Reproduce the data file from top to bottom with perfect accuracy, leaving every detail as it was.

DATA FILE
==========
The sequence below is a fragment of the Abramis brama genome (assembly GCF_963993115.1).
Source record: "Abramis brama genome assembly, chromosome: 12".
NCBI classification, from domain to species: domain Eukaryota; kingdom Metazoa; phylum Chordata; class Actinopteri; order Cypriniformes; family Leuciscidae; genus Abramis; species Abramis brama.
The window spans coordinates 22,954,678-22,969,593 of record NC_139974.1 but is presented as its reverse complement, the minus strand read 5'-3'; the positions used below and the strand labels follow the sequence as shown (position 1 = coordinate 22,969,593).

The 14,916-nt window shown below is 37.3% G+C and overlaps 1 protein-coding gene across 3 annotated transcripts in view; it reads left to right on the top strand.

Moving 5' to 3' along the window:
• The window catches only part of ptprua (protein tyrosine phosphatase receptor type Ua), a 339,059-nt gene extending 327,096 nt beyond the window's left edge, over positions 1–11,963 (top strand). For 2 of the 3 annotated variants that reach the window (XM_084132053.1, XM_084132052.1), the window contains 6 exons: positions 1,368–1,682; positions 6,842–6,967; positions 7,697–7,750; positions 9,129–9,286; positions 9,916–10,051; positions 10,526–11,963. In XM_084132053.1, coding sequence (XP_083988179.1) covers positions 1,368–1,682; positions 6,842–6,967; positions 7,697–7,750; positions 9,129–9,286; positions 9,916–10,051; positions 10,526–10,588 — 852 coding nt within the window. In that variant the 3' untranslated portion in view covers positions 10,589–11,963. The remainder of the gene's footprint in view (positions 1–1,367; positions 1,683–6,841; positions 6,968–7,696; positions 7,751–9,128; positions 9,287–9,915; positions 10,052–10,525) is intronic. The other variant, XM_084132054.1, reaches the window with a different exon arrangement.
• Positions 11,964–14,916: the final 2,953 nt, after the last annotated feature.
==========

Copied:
The sequence below is a fragment of the Abramis brama genome (assembly GCF_963993115.1).
Source record: "Abramis brama genome assembly, chromosome: 12".
NCBI classification, from domain to species: domain Eukaryota; kingdom Metazoa; phylum Chordata; class Actinopteri; order Cypriniformes; family Leuciscidae; genus Abramis; species Abramis brama.
The window spans coordinates 22,954,678-22,969,593 of record NC_139974.1 but is presented as its reverse complement, the minus strand read 5'-3'; the positions used below and the strand labels follow the sequence as shown (position 1 = coordinate 22,969,593).

The 14,916-nt window shown below is 37.3% G+C and overlaps 1 protein-coding gene across 3 annotated transcripts in view; it reads left to right on the top strand.

Moving 5' to 3' along the window:
• The window catches only part of ptprua (protein tyrosine phosphatase receptor type Ua), a 339,059-nt gene extending 327,096 nt beyond the window's left edge, over positions 1–11,963 (top strand). For 2 of the 3 annotated variants that reach the window (XM_084132053.1, XM_084132052.1), the window contains 6 exons: positions 1,368–1,682; positions 6,842–6,967; positions 7,697–7,750; positions 9,129–9,286; positions 9,916–10,051; positions 10,526–11,963. In XM_084132053.1, coding sequence (XP_083988179.1) covers positions 1,368–1,682; positions 6,842–6,967; positions 7,697–7,750; positions 9,129–9,286; positions 9,916–10,051; positions 10,526–10,588 — 852 coding nt within the window. In that variant the 3' untranslated portion in view covers positions 10,589–11,963. The remainder of the gene's footprint in view (positions 1–1,367; positions 1,683–6,841; positions 6,968–7,696; positions 7,751–9,128; positions 9,287–9,915; positions 10,052–10,525) is intronic. The other variant, XM_084132054.1, reaches the window with a different exon arrangement.
• Positions 11,964–14,916: the final 2,953 nt, after the last annotated feature.